However, in keeping with the 2018 World AIDS Daytheme of “Know Your Status”, this year’s observance has significant, additional goals which are:

➢ To break down the barriers of stigma and discrimination that prevent persons from getting an HIV test;
➢ To sensitize persons to the fact that confidential testing exists, and that there are several new ways in which testing can now be done, such as initial self-testing (which still requires further testing by a healthcare workerfor a definitive diagnosis); combining HIV testing with other multi-disease testing; and community-based testing.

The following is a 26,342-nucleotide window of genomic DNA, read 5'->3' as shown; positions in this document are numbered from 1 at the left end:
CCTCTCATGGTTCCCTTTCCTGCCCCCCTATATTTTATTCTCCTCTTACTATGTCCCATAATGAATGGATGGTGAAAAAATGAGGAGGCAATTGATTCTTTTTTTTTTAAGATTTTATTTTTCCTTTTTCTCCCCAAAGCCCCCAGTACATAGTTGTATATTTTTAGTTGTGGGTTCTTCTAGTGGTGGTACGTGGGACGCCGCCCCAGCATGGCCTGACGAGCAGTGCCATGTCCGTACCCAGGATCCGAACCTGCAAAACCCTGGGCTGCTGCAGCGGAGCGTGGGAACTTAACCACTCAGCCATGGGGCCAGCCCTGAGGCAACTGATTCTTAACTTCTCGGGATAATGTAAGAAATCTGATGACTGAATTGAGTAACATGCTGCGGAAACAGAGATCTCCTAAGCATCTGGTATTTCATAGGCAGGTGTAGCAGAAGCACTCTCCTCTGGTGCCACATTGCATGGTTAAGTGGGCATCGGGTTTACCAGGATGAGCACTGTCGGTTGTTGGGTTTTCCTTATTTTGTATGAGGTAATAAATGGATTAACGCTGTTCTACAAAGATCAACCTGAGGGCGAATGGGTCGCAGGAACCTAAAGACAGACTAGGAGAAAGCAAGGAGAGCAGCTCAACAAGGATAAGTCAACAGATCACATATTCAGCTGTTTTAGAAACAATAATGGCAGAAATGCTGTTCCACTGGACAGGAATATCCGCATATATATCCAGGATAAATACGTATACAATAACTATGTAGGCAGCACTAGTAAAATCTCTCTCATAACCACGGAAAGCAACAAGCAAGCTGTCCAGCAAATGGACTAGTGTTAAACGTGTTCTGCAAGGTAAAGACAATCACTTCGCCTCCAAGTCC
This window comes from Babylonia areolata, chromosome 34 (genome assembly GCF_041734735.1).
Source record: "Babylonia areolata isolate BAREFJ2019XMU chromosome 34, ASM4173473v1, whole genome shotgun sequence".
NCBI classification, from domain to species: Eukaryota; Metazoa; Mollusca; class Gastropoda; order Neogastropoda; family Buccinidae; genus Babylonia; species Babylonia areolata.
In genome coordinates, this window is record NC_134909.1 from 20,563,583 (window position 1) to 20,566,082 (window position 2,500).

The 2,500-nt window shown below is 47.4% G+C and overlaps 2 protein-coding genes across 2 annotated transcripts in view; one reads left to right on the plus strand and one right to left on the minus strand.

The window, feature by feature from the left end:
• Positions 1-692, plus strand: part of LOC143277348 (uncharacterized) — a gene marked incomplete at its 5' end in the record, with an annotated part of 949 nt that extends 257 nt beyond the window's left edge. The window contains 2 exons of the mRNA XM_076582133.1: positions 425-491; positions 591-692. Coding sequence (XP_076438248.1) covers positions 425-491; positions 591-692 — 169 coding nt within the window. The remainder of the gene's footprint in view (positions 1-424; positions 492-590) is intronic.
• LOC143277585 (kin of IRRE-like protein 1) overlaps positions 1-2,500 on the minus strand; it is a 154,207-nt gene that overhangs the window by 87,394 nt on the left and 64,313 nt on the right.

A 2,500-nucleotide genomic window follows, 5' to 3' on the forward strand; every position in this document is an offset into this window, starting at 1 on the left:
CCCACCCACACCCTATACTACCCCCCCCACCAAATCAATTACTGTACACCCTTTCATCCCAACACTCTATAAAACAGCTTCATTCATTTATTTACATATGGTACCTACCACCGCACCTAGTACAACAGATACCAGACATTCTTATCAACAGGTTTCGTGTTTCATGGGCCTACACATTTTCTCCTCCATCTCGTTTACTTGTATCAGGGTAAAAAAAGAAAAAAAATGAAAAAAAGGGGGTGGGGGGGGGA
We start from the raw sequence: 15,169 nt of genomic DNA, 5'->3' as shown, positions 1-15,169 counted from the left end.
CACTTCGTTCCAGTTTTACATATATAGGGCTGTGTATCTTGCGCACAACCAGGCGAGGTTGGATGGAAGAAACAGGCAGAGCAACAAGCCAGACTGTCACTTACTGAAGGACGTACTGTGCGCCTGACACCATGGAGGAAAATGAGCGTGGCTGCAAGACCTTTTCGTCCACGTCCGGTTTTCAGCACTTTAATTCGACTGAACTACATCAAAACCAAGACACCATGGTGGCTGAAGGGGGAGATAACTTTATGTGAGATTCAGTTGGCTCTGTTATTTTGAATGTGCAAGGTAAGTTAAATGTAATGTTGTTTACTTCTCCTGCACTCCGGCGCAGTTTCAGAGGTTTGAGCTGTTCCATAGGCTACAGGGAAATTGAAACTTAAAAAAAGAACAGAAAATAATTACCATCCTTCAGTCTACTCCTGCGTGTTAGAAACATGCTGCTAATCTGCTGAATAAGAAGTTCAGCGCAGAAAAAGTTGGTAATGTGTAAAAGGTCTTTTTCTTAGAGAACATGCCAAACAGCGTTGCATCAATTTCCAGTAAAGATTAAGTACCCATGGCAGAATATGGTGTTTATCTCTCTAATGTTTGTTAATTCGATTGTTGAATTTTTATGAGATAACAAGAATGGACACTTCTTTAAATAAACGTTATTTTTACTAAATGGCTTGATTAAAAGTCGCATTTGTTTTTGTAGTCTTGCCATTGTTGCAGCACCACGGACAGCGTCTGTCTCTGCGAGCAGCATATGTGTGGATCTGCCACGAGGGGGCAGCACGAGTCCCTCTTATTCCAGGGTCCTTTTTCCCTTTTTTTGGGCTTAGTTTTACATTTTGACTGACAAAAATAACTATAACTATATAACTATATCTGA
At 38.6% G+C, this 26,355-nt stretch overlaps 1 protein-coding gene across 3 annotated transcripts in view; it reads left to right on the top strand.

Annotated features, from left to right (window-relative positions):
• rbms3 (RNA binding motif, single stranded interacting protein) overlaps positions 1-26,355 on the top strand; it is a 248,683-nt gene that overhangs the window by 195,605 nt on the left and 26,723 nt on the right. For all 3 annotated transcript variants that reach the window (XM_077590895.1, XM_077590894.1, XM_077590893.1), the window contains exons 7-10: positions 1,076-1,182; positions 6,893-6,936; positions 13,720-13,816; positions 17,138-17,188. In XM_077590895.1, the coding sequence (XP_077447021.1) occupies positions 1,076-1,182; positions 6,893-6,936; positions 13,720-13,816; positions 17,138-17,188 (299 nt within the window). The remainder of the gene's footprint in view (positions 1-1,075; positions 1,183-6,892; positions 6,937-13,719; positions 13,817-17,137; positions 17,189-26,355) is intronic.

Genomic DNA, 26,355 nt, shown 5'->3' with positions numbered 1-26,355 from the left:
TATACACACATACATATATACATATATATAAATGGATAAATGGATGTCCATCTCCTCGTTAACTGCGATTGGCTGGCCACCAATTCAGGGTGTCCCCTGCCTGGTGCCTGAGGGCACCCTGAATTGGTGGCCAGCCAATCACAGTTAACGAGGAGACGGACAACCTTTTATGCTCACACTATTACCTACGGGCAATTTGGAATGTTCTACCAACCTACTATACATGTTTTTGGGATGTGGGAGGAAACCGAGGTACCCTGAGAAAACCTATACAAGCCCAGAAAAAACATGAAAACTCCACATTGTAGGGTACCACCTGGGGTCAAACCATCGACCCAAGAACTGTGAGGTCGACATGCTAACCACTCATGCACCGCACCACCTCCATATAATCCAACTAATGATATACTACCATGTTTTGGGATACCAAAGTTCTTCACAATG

Since the start of the AIDS epidemic in the early 1980smore than 35 million persons have lost their lives to the dreaded scourge.  By extension, some 78 million others have become infected with HIV since the epidemic commenced.  In 2017 alone, some 940,000 persons would have died from AIDS-related illnesses.  As a result of these staggering statistics, it is important for every one of us to ensure that all infected persons receive life-saving treatment after confirming their status through testing.  Every effort must be made to address the stigma, discrimination, abuse or social exclusion that might be experienced by the most vulnerable groups of persons who are HIV positive. It is also our collective and individual responsibility to shatter the walls of ignorance that still exists about the issue of HIV and AIDS, cognizant of the fact that such a diagnosis transcends gender, age, race, social and economic status, or one’s location on the World map.